By almost any metric, pastors and church staff are not overpaid.
While some ministry leaders provide sensational exceptions to this rule, we need to dispel the myth of highly-compensated pastors and church staff.
I have in my hands one of the best statistical resources for ministry in the world. I am deeply grateful for the years of work of Richard Hammer, especially his latest statistical tome: 2016-2017 Compensation Handbook for Church Staff. I am likewise grateful to the publisher, Church Law and Tax, a ministry of Christianity Today.
This incredible volume belongs in every church. I have been trying to distill some of the facts from the nearly 400-page book. You might find the following factoids fascinating:
- Church income is the number one indicator for compensation levels for all church staff. The larger the financial receipts, the greater the likelihood of higher compensation for all staff.
- The highest paying positions in order are pastor, executive pastor, and worship/music leader. The growth of the executive pastor position is a major church trend of the past decade. It deserves greater study.
- Church staff compensation varies by type of community. The rank of compensation level is: large city suburb; city/urban; small town; and farming/rural.
- Education is still a factor in compensation. For lead pastors, pay increases about 9 percent from bachelors to masters, and 10 percent from masters to doctorate.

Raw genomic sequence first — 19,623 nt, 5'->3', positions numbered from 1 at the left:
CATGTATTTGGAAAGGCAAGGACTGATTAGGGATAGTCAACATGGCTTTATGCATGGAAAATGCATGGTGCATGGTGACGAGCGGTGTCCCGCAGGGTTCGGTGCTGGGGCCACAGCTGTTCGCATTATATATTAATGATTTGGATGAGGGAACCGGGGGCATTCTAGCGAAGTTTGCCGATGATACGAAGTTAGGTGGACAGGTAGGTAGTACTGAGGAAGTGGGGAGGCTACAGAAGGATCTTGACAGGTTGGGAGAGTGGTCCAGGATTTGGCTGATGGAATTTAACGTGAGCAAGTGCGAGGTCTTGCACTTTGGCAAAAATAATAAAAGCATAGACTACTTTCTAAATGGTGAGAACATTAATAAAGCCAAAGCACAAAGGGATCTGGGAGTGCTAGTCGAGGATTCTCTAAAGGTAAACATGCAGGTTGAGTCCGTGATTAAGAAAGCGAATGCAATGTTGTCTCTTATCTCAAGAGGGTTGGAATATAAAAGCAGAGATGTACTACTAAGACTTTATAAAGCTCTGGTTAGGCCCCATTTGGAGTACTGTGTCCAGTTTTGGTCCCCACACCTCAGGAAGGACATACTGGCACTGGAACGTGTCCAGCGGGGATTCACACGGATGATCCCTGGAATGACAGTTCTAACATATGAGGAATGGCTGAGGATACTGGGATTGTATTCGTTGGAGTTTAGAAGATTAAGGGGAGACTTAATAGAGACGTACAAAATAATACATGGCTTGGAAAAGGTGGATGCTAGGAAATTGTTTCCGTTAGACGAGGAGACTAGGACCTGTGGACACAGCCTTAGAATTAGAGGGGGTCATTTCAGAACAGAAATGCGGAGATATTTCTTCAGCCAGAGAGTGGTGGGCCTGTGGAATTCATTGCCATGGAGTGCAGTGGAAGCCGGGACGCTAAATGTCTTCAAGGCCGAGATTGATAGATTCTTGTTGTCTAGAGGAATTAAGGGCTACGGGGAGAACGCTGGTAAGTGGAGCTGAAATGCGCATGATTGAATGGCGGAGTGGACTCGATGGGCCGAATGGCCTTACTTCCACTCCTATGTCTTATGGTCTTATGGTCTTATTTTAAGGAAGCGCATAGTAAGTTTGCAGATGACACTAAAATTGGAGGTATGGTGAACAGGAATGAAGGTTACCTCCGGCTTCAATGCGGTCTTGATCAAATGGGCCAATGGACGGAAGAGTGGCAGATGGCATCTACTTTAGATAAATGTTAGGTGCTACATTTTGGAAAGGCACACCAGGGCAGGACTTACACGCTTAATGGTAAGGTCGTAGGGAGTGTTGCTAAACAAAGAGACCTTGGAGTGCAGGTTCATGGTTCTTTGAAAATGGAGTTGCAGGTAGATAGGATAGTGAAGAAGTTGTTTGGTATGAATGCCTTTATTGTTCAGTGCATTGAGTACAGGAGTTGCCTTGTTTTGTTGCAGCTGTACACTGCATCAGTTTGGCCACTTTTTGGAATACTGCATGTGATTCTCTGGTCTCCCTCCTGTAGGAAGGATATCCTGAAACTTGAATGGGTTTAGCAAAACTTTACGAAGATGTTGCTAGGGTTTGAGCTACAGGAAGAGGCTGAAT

- Fewer than two-thirds of lead pastors receive health insurance as a benefit. Lead pastors are full-time with at least one other minister on staff.
- One half of all pastors did not receive a raise in the past year. This discovery was another surprise.
- Compensation varies little with length of tenure for all staff positions. More experience does not necessarily mean higher compensation.
- Churches in mainline denominations tend to offer higher compensation to their pastors and staff. The Assemblies of God offered the lowest compensation of the denominations studied.
- Youth pastor compensation does not change significantly from smaller to larger churches. In fact, the average compensation does not change at all past 750 in average worship attendance.
- Female fulltime children/preschool ministers make 14% more than their male counterparts. This factoid surprised me. I really want to dig into it more.
Next week I will look at the benefits church staff receive. In the meantime, let me hear from you.
Posted on February 10, 2016